The law does not require that you volunteer to the
    officer that you have a firearm and CHL

  8. #8
    Regular Member We-the-People's Avatar
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    Quote Originally Posted by bigtoe416 View Post
    Hahaha...no, I didn't mean can I get a ticket for it. I was asking you if you could cite the law regarding showing a CHL when an officer asks for it if the officer has no idea if one is carrying concealed. Sorry for the misunderstanding.
    IANAL and this is NOT legal advice, just the way I read the law of the state of Oregon.

    Carrying a concealed firearm is a Class A misdemeanor per ORS 166.250. There is no exception in that statute for a CHL holder.
    ORS 166.260 however, provides that 166.250 does not apply to CHL holders.
    ORS 166.262 then provides that peace officers cannot arrest for violation of ORS 166.250 or 166.370 if the person has a CHL IN THEIR IMMEDIATE POSSESSION.
    ORS 166.370 (3) (d) then provides an exception to the prohibition on carry in "public builings" by persons with a CHL.


    Therefore, the way the law operates in our system, you would be subject to arrest for violation of ORS 166.250 (or 166.370) if you cannot produce a valid CHL for the officer when concealed carry or carry openly or concealed in a "public building". Therefore, you must show the officer your CHL....or risk being arrested.

    It should be noted that the ORS 166.260 (h) exemption from 166.250 and the 166.370 (3) (d) exception for "public buildings" do not require the CHL to be in possession, merely that one "is licensed". So, while you would be subject to arrest if you can't produce the CHL, you SHOULD (remember the courts can be screwy) be found not guilty (or the charges dropped) once you produce the CHL that was valid at teh time of the encounter.

    REMEMBER I AM NOT A LAWYER, THIS IS NOT LEGAL ADVICE.
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  9. #9
    Anti-Saldana Freedom Fighter bigtoe416's Avatar
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    I've been thinking about the following hypothetical situation today and was wondering if people agreed or disagreed with my assessment:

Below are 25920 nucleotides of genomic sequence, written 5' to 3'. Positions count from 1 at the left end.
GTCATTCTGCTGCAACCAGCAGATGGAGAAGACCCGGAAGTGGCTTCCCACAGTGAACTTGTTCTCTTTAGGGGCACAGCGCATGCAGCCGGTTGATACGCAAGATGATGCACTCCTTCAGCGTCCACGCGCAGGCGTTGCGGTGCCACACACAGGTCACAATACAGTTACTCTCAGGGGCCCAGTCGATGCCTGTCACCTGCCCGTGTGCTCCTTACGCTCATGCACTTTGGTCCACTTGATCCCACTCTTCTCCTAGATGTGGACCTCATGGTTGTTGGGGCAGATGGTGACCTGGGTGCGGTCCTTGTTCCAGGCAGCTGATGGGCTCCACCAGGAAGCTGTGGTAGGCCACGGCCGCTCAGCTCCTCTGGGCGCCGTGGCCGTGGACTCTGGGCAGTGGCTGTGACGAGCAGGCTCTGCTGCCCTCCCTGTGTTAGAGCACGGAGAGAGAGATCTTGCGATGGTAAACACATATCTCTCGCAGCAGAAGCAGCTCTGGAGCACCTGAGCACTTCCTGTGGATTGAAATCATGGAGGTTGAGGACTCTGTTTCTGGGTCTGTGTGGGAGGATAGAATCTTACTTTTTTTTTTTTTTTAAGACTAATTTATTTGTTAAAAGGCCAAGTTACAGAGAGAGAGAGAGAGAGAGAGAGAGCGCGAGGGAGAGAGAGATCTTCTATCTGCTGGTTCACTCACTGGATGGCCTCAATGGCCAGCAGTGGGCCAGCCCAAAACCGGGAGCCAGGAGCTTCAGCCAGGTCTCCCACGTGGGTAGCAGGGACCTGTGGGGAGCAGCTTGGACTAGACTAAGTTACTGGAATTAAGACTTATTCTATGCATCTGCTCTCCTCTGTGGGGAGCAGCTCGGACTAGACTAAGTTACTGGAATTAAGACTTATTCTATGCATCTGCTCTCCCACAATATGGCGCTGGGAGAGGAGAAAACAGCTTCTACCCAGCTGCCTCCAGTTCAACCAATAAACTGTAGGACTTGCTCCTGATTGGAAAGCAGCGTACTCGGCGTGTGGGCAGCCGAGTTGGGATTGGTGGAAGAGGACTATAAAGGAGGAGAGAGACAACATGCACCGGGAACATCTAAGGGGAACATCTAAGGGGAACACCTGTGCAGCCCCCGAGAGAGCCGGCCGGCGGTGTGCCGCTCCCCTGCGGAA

You're in a public library open carrying. A police officer approaches you and asks for your CHL. Now obviously under 166.370, one has to have a CHL in order to be in the library lawfully. But does the police officer have RAS or PC to detain or arrest you by you being in the library with an openly carried firearm? I believe he cannot detain nor arrest.

    If one was to be concealed carrying, and a police officer somehow became aware of it, then under Oregon law he could probably arrest you because of ORS 166.292:

    Failure of a person who carries a concealed handgun also to carry a concealed handgun license is prima facie evidence that the person does not have such a license.
    The officer would likely argue that since no license was produced, then that constituted prima facie evidence that no license existed, and hence PC existed for arrest. Whether or not this is constitutional is a question I won't deal with here.

    But in the open carry in the library case, there isn't a ORS code that says prima facie evidence exists if one cannot produce a CHL when in a public library and carrying openly. Can the officer detain you or arrest you? I would think he cannot. There isn't a reason to suspect you've committed a crime.

    I started to wonder about this today when I was reading about a case from Connecticut called Golbberg v. Glastonbury, where a man was arrested for open carrying in a state where a license is needed to open or concealed carry. The guy's lawyer argued (unsuccessfully) that the officers lacked RAS to detain him, let alone arrest him since having a firearm isn't any indication that a crime has been committed. I tend to believe this argument even though it lost in district court.

    Sorry if I'm being pedantic over what is and isn't allowed. I'm just curious about any case law or statutes I am unaware of.

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    Regular Member VW_Factor's Avatar